Tuesday, May 27, 2008

Shanghai Smog

This stuff is serious. Not only is the color and the poor visibility striking, after half a day you can taste the smog on your lips. sticky, metalic, I could feel it on my skin and in my hair. You get used to it after a while, a couchsurfer from Turkey said. I suppose you do... but that's not necessarily a good thing.

This is the view from "The Bund" of the new fancy skyscraper district. The river is probably not more than 100 meters wide but the view is still very brown.

Two days later we came back to see The Bund at night. Perhaps the air quality had gotten a bit better. Perhaps it's just prettier at night.

People's Square in Shanghai, near sunset.

Friday, May 23, 2008

Reversed Vending Machine

In Shanghai, and all over China, beggars were desperate for plastic bottles and other things recyclable. Since many recyclables have a claim on them, people can make a little extra money when they return them. When I asked around, I think someone told me it was about 10 plastic bottles (250mL) to a kuai (or RMB) and there are about 7 kuai to the dollar... so 70 plastic bottles to the dollar. But then again, a dollar can buy you a meal in Shanghai.

This reverse vending machine appeared to accept bottles or cans and spit out money. Since this was day 1 in Shanghai, I was too overwhelmed by everything and intimidated by groups of locals to get a closer look. But at least I got a "skewed snapshot". ha. ha.

and the adventures continue.

Thursday, May 22, 2008

A Shanghai sense of style

Shanghai Pudong airport is a trip with it's crazy ceiling decorations.

Regardless of the cool super modern looking airport... this place was meant to curse me both coming in and out of Shanghai.

Joe and I came in on different flights and we agreed to meet, "you know, where you get spit out of the process" (i.e. customs, immigration, etc.)

Seemed like a reasonable plan. But then a series of assumptions made us both sick with worry for the other as we waited on opposite sides of the airport for the other.

Bad assumptions on my part:
The terminal I fly into was labeled as "International, Hong Kong, and Macau Arrivals" Therefore I assumed international flights would come through there...

If Joe had arrived and I wasn't there he would page me (as previously agreed on).

Joe did page me and ASSUMED that the page would reach the whole airport. However, it was only for the terminal that he in. not the one I was in.

anyways, we eventually found each other and got into our hostel safe and sound.

On the way back my flight was delayed 3 and a half hours.........

Anyways, Shanghai is also hosting the 2010 World Expo. Lots of new subways and public are works are planned for the upcoming crowds.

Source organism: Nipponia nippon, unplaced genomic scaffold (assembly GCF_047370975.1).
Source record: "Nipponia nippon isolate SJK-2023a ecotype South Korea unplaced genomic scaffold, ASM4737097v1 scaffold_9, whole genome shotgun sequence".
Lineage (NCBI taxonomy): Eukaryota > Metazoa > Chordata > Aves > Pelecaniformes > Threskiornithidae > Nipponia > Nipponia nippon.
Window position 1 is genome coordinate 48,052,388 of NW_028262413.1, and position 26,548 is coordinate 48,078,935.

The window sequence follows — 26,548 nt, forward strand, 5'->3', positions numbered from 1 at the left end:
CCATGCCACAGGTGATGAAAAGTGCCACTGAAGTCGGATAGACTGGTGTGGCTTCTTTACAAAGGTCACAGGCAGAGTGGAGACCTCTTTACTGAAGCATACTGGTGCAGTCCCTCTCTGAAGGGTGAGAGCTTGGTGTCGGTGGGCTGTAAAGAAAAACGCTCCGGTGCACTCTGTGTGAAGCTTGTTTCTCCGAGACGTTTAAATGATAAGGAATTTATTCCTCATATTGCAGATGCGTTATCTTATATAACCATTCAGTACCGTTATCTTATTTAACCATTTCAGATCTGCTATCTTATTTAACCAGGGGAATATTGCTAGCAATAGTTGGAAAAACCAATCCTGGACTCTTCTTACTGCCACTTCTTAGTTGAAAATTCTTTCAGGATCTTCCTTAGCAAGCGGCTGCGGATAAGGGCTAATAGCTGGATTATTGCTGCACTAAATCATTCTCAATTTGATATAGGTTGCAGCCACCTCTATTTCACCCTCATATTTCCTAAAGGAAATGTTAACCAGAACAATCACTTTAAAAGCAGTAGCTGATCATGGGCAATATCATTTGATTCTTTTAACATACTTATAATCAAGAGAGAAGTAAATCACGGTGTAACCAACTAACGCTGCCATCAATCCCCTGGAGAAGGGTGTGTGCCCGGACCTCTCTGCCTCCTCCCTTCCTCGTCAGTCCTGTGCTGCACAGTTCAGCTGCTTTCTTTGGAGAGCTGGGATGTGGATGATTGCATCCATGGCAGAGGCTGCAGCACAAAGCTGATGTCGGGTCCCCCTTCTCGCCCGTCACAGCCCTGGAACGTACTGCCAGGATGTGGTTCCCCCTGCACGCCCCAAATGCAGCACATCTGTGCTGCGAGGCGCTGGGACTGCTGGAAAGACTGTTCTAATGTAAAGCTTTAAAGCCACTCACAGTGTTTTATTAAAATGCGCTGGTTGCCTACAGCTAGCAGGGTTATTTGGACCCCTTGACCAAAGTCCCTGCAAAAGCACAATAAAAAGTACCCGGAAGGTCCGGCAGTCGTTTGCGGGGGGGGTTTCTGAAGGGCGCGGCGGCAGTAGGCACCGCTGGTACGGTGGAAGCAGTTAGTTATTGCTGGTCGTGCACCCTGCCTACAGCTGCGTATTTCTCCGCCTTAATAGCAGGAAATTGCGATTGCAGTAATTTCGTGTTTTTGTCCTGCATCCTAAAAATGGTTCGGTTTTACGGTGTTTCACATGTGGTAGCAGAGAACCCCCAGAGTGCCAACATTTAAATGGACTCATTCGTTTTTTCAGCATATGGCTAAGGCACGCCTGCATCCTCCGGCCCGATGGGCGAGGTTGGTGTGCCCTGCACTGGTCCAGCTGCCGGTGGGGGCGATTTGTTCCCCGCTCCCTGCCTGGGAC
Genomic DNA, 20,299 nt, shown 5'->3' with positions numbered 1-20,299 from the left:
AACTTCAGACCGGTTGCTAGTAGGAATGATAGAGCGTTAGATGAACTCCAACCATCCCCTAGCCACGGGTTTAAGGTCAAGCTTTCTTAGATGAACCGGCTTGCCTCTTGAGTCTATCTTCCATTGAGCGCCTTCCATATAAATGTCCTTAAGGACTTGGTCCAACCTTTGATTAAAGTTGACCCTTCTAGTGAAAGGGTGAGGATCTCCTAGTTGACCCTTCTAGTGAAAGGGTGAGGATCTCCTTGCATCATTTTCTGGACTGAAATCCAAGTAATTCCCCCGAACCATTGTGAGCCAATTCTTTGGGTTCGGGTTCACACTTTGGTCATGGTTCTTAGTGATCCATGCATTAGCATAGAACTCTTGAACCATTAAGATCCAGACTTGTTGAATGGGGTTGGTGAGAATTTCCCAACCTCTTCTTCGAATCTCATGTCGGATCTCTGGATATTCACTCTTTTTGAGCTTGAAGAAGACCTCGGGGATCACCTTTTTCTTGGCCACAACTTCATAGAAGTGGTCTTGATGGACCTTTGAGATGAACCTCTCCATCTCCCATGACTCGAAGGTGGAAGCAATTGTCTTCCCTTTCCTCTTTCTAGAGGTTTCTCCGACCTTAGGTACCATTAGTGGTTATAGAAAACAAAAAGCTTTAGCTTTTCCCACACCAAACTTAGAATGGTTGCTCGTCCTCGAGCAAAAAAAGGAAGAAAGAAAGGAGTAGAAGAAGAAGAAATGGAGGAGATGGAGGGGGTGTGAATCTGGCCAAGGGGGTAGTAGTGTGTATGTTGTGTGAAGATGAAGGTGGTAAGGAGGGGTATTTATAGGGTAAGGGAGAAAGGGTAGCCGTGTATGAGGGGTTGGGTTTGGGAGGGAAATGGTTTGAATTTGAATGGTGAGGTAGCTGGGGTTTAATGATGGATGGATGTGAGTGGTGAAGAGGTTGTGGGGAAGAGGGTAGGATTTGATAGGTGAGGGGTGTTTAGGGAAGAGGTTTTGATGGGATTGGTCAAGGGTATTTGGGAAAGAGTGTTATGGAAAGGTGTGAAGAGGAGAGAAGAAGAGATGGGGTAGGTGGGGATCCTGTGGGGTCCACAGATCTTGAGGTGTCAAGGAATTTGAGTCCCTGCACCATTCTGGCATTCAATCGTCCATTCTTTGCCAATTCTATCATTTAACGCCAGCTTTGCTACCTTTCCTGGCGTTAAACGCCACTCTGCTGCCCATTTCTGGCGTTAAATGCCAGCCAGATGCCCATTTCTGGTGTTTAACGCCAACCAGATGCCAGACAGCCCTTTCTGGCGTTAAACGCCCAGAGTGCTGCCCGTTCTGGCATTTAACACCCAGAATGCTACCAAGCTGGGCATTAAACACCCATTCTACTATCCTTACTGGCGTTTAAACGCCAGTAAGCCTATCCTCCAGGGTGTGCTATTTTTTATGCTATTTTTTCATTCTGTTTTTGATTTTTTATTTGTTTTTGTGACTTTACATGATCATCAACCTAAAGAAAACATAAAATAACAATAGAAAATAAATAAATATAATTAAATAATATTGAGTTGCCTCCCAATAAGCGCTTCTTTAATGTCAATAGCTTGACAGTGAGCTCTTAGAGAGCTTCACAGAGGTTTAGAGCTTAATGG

And the mascot for this is...
Gumby... apparently.

Tuesday, May 20, 2008

Almost perfect pictures

sure, sure, there are tons of pictures that could be described as "almost perfect" but in this one the old lady purposefully covered her face with the white plastic bag. At the time I though she was just showing her disapproval that a rich tourist (i.e. me) was capitalizing on her humble life sorting fish (which I kind of was, selfishly selfishly....)

Later I learned that many old people think that for every picture taken of them they lose a year of life. Or so a tour guide told me later. Then I felt extra bad.... not only was I making a poor fish shucker old woman part of my hobby photo project but I was also slowly killing her. ouch. my karma is going to suck bad.

(taken in ZhouZhuang water village near Shanghai China)

Sunday, May 18, 2008

Paper Crane wishes

Also in Fudan University in Shanghai, students "prepare" for exams by making paper cranes to wish for good luck and tying them all over campus.

It made me think about the ways we express our wishes...

Fudan University is very collegiate in a sense that seemed very Western... or possibly very universal. There were big grass quads, big imposing buildings--mostly brick, lots of causally dressed students with different degrees of worry on their faces, and tons of bicycles.

On another note, trees all across China were painted half white like these are. I asked a random person who struck up a conversation on a local bus later in the trip (I continue to strike strangers as approachable, in China as well everywhere else I've been) about the white paint. He claimed it was a mix of lye and balloons (I think he meant rubber) and was meant to protect the trees from insects. Apparently all the painting happens in the winter. Sounds like a fiasco to me. lye and balloons..... um....

Thursday, May 15, 2008

Somedays, I can't read the writing on the wall

This picture was taken near Fudan University in Shanghai China but tags similar to these seemed to be all over the city, and, to a lesser extent, all over China. They are tagged on walls, street curbs, they are on stickers on telephone poles, these messages cover sidewalks.

I asked a Chinese person I met at an English chat/practice what they were for and apparently, they are all phone numbers plus, "I will dig a hole for money." He says generally speaking they are all about "dig a hole" though some are more along the lines of "have tools will work."

But be careful, my friend cautioned me, these are all scams. We say, "these are people you can't believe in."

Unfortunately, his English wasn't good enough for me to get anymore real information.

What kind of scam starts, "I will dig a hole for money." ?

Any ideas?

Sunday, May 11, 2008


There should be many more posts to come, but here's a quick overview of the trip.
Music by Groove Coverage